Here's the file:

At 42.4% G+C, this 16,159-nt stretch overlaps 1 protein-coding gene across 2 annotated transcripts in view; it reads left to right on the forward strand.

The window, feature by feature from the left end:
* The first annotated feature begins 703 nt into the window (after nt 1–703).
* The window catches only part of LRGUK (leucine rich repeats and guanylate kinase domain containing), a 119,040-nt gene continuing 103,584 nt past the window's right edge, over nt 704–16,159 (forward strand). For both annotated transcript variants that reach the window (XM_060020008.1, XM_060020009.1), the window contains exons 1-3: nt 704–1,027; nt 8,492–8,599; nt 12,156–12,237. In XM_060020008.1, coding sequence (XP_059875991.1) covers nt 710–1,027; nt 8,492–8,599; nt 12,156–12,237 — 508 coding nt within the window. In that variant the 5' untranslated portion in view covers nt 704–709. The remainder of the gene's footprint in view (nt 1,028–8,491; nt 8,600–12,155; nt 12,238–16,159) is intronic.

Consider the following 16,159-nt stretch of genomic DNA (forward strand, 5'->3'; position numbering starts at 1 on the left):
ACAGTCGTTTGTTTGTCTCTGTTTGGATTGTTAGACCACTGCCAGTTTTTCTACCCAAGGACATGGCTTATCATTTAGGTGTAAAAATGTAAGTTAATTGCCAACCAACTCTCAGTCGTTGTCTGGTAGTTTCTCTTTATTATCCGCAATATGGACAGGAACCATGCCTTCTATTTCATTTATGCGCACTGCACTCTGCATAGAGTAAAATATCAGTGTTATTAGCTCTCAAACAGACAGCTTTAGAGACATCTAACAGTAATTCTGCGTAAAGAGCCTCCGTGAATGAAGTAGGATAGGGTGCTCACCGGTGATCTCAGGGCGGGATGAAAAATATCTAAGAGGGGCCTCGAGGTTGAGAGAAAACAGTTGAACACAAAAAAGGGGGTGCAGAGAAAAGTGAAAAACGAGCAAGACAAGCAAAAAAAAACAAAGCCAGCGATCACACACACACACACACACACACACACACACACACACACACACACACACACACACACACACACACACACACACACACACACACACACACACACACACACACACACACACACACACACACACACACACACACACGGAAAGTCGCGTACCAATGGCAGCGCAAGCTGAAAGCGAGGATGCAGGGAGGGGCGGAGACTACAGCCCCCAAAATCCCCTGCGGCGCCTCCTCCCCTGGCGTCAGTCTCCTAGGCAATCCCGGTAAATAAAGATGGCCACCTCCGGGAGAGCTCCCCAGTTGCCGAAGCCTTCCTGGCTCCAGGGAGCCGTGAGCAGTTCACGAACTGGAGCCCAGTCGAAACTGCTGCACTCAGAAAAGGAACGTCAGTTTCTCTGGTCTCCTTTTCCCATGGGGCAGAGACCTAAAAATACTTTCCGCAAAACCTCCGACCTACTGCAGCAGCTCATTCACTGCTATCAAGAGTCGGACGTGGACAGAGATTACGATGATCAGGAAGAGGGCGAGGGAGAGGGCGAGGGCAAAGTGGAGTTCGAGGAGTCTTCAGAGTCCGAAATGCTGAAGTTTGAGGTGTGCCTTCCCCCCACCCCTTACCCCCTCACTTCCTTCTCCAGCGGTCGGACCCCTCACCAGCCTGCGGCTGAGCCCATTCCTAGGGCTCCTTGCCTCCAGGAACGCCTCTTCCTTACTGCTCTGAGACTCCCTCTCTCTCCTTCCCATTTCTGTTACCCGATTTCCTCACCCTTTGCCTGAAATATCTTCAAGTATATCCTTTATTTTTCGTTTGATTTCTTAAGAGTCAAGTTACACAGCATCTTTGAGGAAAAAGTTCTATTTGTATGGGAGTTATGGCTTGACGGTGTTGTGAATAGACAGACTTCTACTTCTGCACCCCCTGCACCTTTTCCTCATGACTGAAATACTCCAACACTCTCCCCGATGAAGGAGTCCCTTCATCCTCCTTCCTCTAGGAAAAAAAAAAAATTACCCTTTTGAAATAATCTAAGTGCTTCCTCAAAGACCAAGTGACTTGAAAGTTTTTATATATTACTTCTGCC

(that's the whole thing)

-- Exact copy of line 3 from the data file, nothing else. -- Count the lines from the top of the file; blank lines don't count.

* The first annotated feature begins 703 nt into the window (after nt 1–703).